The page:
22. The method according to claim 21 further comprising the step of heat treating the surface film between about 600° C. and 1,800° C. for about 0.25 to 24 hours after growing nanotubes on the substrate.
23. The method according to claim 21 wherein the areal weight density of the carbon nanotubes is between about 2 grams per square meter and about 100 grams per square meter and wherein the substrate with grown-on nanotubes has a surface resistivity less than about 0.5 ohm/square.
24. A composite aircraft component comprising:
a polymeric material;
at least one layer comprising a woven or non-woven substrate and a plurality of carbon nanotubes grown on the substrate, wherein at least 75 percent of the plurality of carbon nanotubes are located within 5 microns of another nanotube in the plurality of nanotubes, such that the plurality of carbon nanotubes provide a conductive path through the polymeric material; and
wherein the substrate provides structural reinforcement to the polymeric material and wherein the carbon nanotubes provide lightning strike protection to an outer surface of the composite aircraft component; and wherein the substrate and the plurality of carbon nanotubes have a combined areal density that is less than about 500 grams per square meter.
25. The composite aircraft component according to claim 24 wherein the component has an external surface and the layer is positioned within at least about 0.5 mm of the surface.
Descripción
TECHNICAL FIELD

The technical field relates to aircraft and aircraft components, and more particularly relates to an improved lightning strike protection surface film for composite aircraft components and other composite structures.

BACKGROUND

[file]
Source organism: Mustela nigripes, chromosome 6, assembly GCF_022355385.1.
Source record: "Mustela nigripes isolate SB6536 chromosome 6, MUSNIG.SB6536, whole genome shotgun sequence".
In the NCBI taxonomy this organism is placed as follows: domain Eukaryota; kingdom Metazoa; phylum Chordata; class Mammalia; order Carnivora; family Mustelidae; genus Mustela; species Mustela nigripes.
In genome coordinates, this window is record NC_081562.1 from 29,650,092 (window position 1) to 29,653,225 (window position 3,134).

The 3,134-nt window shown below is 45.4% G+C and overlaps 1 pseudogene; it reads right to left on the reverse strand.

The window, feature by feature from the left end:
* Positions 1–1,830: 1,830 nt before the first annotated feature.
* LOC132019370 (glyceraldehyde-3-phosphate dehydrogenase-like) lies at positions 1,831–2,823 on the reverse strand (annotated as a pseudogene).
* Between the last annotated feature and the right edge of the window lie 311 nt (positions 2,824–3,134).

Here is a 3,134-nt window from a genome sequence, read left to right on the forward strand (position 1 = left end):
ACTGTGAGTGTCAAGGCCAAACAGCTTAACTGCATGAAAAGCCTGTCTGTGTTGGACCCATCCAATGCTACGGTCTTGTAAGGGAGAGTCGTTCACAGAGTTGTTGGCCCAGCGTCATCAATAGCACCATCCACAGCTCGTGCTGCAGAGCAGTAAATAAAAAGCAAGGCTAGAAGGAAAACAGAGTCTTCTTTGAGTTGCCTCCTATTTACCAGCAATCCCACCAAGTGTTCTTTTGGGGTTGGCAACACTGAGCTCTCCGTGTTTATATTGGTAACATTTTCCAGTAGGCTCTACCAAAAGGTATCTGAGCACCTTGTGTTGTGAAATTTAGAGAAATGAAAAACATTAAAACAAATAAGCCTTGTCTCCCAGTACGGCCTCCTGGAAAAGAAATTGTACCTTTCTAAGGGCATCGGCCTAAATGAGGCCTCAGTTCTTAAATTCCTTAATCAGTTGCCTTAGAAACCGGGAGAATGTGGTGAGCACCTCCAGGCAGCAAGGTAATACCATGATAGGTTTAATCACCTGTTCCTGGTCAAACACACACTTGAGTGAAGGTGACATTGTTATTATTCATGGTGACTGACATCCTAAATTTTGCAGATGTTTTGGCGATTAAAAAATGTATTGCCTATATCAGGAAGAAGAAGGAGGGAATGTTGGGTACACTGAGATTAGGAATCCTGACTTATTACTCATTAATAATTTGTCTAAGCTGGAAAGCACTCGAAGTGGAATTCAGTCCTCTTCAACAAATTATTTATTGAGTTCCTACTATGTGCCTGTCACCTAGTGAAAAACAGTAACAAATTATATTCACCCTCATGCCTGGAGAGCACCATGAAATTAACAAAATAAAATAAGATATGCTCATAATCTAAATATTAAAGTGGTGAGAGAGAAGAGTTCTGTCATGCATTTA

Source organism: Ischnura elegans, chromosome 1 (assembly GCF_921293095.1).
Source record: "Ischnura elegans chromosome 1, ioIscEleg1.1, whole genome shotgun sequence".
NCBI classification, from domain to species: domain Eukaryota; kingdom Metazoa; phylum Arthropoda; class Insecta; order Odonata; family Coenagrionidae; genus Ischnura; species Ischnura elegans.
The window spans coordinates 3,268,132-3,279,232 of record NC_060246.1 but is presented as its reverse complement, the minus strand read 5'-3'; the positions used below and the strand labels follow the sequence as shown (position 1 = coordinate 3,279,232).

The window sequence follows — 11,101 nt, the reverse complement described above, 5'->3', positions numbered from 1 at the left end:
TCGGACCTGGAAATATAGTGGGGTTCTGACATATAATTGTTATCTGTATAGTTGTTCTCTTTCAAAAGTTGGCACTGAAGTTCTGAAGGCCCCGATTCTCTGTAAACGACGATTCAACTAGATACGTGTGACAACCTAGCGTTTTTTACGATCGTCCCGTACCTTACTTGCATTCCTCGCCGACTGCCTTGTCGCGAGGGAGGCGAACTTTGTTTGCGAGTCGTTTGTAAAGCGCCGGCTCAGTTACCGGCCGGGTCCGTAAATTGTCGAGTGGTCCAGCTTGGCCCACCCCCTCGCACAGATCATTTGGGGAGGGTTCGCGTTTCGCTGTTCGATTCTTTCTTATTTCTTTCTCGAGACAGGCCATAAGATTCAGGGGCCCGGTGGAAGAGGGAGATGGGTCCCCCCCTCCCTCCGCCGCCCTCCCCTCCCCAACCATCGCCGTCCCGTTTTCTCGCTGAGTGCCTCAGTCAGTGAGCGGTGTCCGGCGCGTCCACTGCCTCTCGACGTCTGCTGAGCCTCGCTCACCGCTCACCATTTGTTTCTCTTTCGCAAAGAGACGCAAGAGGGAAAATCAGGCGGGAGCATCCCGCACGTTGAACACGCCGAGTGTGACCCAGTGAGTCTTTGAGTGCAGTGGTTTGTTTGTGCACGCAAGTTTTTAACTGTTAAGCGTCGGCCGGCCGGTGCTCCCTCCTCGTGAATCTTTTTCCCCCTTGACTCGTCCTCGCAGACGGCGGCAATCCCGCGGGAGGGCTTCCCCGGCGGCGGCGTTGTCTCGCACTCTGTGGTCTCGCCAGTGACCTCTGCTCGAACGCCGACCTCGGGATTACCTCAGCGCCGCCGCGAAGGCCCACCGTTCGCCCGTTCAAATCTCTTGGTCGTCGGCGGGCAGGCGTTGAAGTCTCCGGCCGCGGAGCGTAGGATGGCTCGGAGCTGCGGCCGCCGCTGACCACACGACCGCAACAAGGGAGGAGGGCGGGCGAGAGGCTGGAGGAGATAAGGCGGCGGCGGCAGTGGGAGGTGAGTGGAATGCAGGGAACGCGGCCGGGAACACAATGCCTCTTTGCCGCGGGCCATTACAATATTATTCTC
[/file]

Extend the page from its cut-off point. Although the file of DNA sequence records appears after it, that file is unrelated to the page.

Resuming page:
The outer surfaces of aircraft components such as fuselages, wings, tail fins, engine nacelles, and the like, are typically constructed from non-metal composite materials, aluminum, or hybrid materials that include a combination of composite materials and metal. When lightning strikes a metal outer skin of an aircraft, the metal skin provides a highly conductive path that permits an electrical current to pass across the metal skin from a lightning strike point to a lightning exit point without substantial damage to the surface of the aircraft. Many modern aircraft components such as engine nacelles, however, are constructed of strong but light-weight composite materials that help to minimize the overall weight of the aircraft. These composite materials often comprise carbon or graphite reinforcement fibers distributed within a polymeric matrix. Such composite structures typically are substantially less electrically conductive than metal structures, and are substantially less capable of distributing and dissipating electrical energy resulting from a lightning strike. Accordingly, external surfaces of such composite aircraft components often include lightning strike protection that provides a highly conductive electrical path along their external surfaces. Such a conductive path permits the electrical energy associated with a lightning strike to be rapidly dissipated across the protected surface, which helps minimize damage to the surface of the aircraft component at the lightning strike point.

Airworthiness certification authorities have established standards for lightning strike protection for various types of aircraft and aircraft components. Based upon the probability of a lightning strike to a particular portion of an aircraft and the probable intensity of the electrical energy generated by such a strike, authorities have designated various potential strike zones for each type of aircraft and the probable current waveforms that structures and systems within each zone must withstand without substantial damage. Authorities designate these different strike zones as Zones 1A and 1B, Zones 2A and 2B, and Zone 3. These various strike zone designations are described in U.S. Pat. No. 5,417,385 and SAE ARP 5414, for example, and are understood by persons skilled in the art.